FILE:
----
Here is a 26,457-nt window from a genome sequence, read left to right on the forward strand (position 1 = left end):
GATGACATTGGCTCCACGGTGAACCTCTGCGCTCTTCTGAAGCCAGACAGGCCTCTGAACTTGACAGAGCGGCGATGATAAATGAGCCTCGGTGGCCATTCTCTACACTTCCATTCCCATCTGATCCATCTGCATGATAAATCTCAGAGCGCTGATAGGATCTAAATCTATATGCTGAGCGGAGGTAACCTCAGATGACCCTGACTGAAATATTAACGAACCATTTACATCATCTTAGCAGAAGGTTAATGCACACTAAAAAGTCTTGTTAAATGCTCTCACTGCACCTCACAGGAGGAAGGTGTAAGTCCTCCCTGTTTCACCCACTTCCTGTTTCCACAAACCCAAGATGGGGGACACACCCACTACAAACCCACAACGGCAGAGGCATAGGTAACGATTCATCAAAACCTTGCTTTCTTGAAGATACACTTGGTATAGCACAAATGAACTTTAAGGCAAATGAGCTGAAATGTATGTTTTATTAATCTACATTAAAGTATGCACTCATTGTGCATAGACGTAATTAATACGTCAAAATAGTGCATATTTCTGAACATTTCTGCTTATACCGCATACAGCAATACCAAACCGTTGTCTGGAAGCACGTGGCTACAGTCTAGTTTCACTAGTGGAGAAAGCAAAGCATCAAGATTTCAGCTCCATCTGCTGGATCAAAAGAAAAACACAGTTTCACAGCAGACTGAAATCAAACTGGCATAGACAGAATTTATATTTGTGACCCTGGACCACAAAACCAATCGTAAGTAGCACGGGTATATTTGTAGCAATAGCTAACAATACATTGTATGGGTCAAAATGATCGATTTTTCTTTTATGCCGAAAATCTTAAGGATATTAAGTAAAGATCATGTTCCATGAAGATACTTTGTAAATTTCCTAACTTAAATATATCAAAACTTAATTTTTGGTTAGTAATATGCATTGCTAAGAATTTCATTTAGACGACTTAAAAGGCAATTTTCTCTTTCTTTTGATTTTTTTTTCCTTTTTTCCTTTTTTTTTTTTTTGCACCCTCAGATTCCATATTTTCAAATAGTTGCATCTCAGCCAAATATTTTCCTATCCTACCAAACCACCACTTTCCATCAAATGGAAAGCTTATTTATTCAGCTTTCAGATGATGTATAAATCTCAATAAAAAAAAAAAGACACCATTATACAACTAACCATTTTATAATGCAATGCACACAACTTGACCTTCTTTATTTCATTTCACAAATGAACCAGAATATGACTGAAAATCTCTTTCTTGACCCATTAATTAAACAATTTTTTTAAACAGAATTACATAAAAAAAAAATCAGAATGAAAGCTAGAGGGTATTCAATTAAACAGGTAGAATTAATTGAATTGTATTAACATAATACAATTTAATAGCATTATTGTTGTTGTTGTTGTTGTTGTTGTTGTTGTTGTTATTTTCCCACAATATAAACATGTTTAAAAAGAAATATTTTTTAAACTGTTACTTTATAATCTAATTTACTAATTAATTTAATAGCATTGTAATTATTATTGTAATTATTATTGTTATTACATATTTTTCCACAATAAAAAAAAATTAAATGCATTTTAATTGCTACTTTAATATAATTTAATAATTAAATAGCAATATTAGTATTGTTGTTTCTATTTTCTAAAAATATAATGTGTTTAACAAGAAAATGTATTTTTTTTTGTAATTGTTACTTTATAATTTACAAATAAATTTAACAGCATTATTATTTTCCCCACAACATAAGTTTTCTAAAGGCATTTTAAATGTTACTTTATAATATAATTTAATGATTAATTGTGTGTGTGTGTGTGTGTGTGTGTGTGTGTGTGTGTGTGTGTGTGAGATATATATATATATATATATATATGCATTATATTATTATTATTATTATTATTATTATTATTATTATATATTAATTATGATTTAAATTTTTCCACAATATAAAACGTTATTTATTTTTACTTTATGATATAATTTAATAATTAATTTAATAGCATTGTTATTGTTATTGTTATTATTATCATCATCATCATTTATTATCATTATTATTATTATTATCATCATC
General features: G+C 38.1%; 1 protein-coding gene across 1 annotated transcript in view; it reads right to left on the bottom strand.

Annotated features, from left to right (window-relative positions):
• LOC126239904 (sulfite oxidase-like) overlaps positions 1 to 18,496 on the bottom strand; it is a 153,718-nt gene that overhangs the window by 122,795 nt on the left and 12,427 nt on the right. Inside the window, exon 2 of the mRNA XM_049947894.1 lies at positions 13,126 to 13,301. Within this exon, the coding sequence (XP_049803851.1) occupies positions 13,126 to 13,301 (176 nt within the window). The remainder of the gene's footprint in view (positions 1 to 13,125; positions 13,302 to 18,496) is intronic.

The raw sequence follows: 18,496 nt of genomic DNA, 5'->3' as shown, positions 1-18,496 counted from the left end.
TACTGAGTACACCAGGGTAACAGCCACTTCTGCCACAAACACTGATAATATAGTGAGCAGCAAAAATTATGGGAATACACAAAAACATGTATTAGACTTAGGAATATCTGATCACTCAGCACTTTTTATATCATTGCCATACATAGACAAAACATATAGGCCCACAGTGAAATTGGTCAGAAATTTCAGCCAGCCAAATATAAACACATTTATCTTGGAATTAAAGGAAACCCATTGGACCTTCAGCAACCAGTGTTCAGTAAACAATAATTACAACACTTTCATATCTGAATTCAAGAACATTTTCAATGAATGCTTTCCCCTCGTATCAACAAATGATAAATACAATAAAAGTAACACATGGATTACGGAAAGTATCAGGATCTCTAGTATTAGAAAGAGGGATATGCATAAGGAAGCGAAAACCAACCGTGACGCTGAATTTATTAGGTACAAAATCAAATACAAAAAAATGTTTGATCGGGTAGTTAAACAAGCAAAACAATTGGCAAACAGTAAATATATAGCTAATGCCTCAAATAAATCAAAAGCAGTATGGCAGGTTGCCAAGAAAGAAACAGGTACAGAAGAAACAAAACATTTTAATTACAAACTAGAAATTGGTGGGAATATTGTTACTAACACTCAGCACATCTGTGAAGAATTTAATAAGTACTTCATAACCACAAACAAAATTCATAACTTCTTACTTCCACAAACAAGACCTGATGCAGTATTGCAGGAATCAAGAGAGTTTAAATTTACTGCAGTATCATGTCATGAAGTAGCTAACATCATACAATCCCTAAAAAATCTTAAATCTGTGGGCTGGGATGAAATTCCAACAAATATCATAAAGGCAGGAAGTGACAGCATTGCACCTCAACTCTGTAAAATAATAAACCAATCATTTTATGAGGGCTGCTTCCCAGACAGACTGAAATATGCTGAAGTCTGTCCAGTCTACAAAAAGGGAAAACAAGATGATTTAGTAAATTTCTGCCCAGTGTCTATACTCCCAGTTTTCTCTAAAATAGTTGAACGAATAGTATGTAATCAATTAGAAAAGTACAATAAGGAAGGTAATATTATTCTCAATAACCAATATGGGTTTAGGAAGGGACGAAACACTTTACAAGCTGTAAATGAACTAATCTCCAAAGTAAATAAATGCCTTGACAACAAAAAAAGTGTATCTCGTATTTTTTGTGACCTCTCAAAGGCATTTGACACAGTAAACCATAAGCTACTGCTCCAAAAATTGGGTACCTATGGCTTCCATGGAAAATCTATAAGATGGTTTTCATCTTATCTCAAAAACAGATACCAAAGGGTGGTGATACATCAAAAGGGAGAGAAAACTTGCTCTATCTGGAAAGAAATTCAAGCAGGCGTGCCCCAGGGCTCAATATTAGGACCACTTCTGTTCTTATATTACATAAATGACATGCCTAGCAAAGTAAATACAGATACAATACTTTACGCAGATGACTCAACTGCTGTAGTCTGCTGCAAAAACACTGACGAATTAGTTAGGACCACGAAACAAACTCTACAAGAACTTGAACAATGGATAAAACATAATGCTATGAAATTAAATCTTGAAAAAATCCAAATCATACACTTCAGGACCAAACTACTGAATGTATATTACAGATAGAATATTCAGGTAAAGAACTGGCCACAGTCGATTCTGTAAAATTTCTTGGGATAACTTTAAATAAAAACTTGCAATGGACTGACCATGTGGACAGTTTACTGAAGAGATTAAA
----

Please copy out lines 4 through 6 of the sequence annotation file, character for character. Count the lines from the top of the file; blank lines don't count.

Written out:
Annotated features, from left to right (window-relative positions):
• LOC126239904 (sulfite oxidase-like) overlaps positions 1 to 18,496 on the bottom strand; it is a 153,718-nt gene that overhangs the window by 122,795 nt on the left and 12,427 nt on the right. Inside the window, exon 2 of the mRNA XM_049947894.1 lies at positions 13,126 to 13,301. Within this exon, the coding sequence (XP_049803851.1) occupies positions 13,126 to 13,301 (176 nt within the window). The remainder of the gene's footprint in view (positions 1 to 13,125; positions 13,302 to 18,496) is intronic.

The raw sequence follows: 18,496 nt of genomic DNA, 5'->3' as shown, positions 1-18,496 counted from the left end.